Art is a social good in and of itself, and it can also be used to do good work. Thaw owned a Van Gogh painting called Flowering Garden, which was loaned to the Frick Collection in New York City for several years. When the value skyrocketed in the early 1980s, he sold it and used the proceeds to establish the Thaw Charitable Trust, which became his life’s work after he retired from selling art in 1986.
"When I think about the world of science, when everything is going down the tubes and when ignorance is on the rise, if you could save one place that might start discursive thinking all over again, it would be the Santa Fe Institute." -- Eugene Thaw
The Thaws’ estate is as personal a “collection” as their Native American art. “It’s a property that we put a lot of ourselves into,” Thaw says. “It was a very special place for us.” The choice to make a gift of the estate to SFI was equally personal and rooted in a long relationship.
The Thaws met Nobel laureate and Santa Fe Institute co-founder Murray Gell-Mann through a friend shortly after moving to New Mexico. Gell-Mann introduced them to then-SFI researcher Geoffrey West, whose work with University of New Mexico professor and SFI External Professor Jim Brown in biological scaling intrigued the Thaws. They began to support the Institute’s research in the early 1990s.
When they decided to return to New York, the Thaws realized that if they simply sold the property, it would probably be subdivided again, undoing their years of work in assembling a cohesive estate. And if they had decided to sell, Thaw says, the proceeds would have gone to the Thaw Charitable Trust and been given to a nonprofit group anyway. “It seemed to us that a gift of the property to an organization like the Santa Fe Institute would make more sense,” he says. “Why not choose to give away the property before it turns into money and have it serve a good purpose?” Giving the estate to SFI allowed the Thaws to protect the land and its surrounding environment, while offering a lasting benefit to the Institute.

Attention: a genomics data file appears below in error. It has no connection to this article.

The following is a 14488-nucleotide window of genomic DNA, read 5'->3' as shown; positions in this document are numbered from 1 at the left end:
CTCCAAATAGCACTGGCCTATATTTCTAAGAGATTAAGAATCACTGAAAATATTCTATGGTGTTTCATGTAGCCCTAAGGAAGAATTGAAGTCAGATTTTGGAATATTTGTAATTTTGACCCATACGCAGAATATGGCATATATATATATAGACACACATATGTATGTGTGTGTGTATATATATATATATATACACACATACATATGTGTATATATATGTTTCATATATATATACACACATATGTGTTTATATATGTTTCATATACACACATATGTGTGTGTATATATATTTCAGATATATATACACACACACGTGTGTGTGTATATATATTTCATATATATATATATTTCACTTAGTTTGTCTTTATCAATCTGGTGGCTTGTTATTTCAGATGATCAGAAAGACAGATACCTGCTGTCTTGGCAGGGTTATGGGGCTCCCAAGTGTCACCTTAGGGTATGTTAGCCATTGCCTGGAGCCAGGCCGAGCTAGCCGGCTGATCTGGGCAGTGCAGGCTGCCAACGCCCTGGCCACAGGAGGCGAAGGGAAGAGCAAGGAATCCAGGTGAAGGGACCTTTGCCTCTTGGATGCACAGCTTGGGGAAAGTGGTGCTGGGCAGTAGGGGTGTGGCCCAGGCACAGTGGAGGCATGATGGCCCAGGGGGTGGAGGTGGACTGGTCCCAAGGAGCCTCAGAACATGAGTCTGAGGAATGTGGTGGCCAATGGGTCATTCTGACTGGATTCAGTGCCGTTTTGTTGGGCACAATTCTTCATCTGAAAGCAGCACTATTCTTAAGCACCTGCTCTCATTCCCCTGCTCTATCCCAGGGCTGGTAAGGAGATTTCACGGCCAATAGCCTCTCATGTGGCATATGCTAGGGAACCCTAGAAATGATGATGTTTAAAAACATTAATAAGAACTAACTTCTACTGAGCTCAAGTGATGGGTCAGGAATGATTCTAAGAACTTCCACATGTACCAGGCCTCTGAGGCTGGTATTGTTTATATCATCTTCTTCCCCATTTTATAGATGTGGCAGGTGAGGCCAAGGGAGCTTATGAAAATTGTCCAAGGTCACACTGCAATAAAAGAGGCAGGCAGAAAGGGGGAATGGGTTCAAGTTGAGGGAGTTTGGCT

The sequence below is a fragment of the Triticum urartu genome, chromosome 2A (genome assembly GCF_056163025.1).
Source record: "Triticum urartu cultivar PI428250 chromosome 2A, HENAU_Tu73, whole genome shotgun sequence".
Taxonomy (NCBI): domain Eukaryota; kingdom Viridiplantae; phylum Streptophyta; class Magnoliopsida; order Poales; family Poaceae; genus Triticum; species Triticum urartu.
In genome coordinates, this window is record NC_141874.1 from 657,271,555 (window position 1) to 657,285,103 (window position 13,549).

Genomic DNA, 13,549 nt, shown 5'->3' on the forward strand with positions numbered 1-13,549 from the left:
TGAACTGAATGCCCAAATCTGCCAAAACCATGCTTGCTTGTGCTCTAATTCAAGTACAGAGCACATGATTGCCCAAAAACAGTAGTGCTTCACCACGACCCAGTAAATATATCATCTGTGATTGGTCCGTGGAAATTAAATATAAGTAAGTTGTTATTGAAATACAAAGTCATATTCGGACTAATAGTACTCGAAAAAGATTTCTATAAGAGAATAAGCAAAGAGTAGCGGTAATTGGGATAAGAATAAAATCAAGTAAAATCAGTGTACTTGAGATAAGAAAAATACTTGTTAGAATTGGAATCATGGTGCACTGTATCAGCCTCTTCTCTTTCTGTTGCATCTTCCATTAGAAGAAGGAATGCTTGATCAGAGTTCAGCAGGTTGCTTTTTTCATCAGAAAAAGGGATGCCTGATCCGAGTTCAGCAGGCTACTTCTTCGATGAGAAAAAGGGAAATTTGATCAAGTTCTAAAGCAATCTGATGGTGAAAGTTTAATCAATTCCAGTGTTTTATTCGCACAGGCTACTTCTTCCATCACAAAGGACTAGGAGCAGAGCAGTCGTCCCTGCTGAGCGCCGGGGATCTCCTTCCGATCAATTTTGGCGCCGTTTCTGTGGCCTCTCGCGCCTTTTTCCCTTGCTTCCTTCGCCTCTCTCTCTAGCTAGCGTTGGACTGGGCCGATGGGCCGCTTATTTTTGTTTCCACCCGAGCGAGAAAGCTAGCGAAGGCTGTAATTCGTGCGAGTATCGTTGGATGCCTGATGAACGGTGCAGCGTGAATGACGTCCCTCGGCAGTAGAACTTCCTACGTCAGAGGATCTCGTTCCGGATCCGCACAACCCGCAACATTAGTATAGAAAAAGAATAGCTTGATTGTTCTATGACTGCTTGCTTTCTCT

Thaw’s passion for philanthropy is closely related to his passion for collecting. He says he is often asked why he supports causes, and why he gives away his collections. He says he gave his outstanding collection of Old Master drawings to the Morgan Library in New York because his gift could enhance what was already there.
“If civilization was ending and you could save one place to start it all over again, it would be the Morgan Library, because it’s the most incredible repository of literary and aesthetic quality that mankind has ever achieved,” he says. “When I think about the world of science, when everything is going down the tubes and when ignorance is on the rise, if you could save one place that might start discursive thinking all over again, it would be the Santa Fe Institute. They are equivalent intellectual centers.”
The property is already playing a role in the life of the Institute. Small working groups of researchers have been held on the campus. On a recent evening, SFI donors gathered at a reception around the pond in the meadow. As they sampled wine and took in the view, scientists presented their research in brief salons under the trees. In another event, a small group of SFI Omidyar Fellows staked out “their” space in the Upper Guest House, in a round kiva room lined with built-in benches — a space that seemed tailor-made for such a discussion.
“This gift is already proving to be transformative for us,” Sabloff says. “The estate will again be filled with life, and I believe that SFI can be a respectful steward of the beauty and the gracefulness of the estate so that it remains the tranquil retreat that it is today.”
When presenting the Tesuque campus to SFI, Eugene Thaw said the task of reinventing the property belongs to the Institute. “The earth and the grass and the trees are the same for me as for the Institute,” he says. “But the use you make of it has to do with your own imagination and personality.”
Helping SFI realize a new vision for the Tesuque campus will also be the privilege of the Institute’s friends.
As part of SFI’s upcoming 30th Anniversary in 2014, there will be opportunities to support Tesuque campus activities, including scholarships for writers and sabbatical researchers and sponsorship of working groups. There will also be naming opportunities attached to the buildings, open spaces, and the campus itself. For more information, contact Nancy Deutsch, SFI’s Vice President for Development, at 505.946.2752 or.